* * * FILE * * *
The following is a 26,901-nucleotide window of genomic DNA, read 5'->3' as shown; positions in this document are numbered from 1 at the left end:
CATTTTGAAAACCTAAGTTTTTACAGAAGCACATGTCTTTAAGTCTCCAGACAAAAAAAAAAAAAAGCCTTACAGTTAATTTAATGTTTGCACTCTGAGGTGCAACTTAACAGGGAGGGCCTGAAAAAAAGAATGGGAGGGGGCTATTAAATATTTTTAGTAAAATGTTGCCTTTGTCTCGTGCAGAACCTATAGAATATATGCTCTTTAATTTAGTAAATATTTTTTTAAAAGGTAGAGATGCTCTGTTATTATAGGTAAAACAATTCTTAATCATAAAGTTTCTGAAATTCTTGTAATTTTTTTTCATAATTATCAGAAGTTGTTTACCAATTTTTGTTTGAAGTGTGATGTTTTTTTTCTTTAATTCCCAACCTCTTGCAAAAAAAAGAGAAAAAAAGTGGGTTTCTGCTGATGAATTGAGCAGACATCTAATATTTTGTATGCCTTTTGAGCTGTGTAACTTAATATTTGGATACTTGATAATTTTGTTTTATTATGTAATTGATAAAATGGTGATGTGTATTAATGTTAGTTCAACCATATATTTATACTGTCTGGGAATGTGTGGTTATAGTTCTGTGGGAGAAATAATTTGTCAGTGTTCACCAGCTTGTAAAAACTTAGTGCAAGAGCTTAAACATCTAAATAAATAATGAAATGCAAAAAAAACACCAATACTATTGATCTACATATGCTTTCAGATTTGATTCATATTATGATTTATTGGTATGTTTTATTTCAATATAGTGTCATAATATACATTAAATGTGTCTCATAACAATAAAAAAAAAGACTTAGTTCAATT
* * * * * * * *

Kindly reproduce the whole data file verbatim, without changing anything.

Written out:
The following is a 26,901-nucleotide window of genomic DNA, read 5'->3' as shown; positions in this document are numbered from 1 at the left end:
CATTTTGAAAACCTAAGTTTTTACAGAAGCACATGTCTTTAAGTCTCCAGACAAAAAAAAAAAAAAGCCTTACAGTTAATTTAATGTTTGCACTCTGAGGTGCAACTTAACAGGGAGGGCCTGAAAAAAAGAATGGGAGGGGGCTATTAAATATTTTTAGTAAAATGTTGCCTTTGTCTCGTGCAGAACCTATAGAATATATGCTCTTTAATTTAGTAAATATTTTTTTAAAAGGTAGAGATGCTCTGTTATTATAGGTAAAACAATTCTTAATCATAAAGTTTCTGAAATTCTTGTAATTTTTTTTCATAATTATCAGAAGTTGTTTACCAATTTTTGTTTGAAGTGTGATGTTTTTTTTCTTTAATTCCCAACCTCTTGCAAAAAAAAGAGAAAAAAAGTGGGTTTCTGCTGATGAATTGAGCAGACATCTAATATTTTGTATGCCTTTTGAGCTGTGTAACTTAATATTTGGATACTTGATAATTTTGTTTTATTATGTAATTGATAAAATGGTGATGTGTATTAATGTTAGTTCAACCATATATTTATACTGTCTGGGAATGTGTGGTTATAGTTCTGTGGGAGAAATAATTTGTCAGTGTTCACCAGCTTGTAAAAACTTAGTGCAAGAGCTTAAACATCTAAATAAATAATGAAATGCAAAAAAAACACCAATACTATTGATCTACATATGCTTTCAGATTTGATTCATATTATGATTTATTGGTATGTTTTATTTCAATATAGTGTCATAATATACATTAAATGTGTCTCATAACAATAAAAAAAAAGACTTAGTTCAATT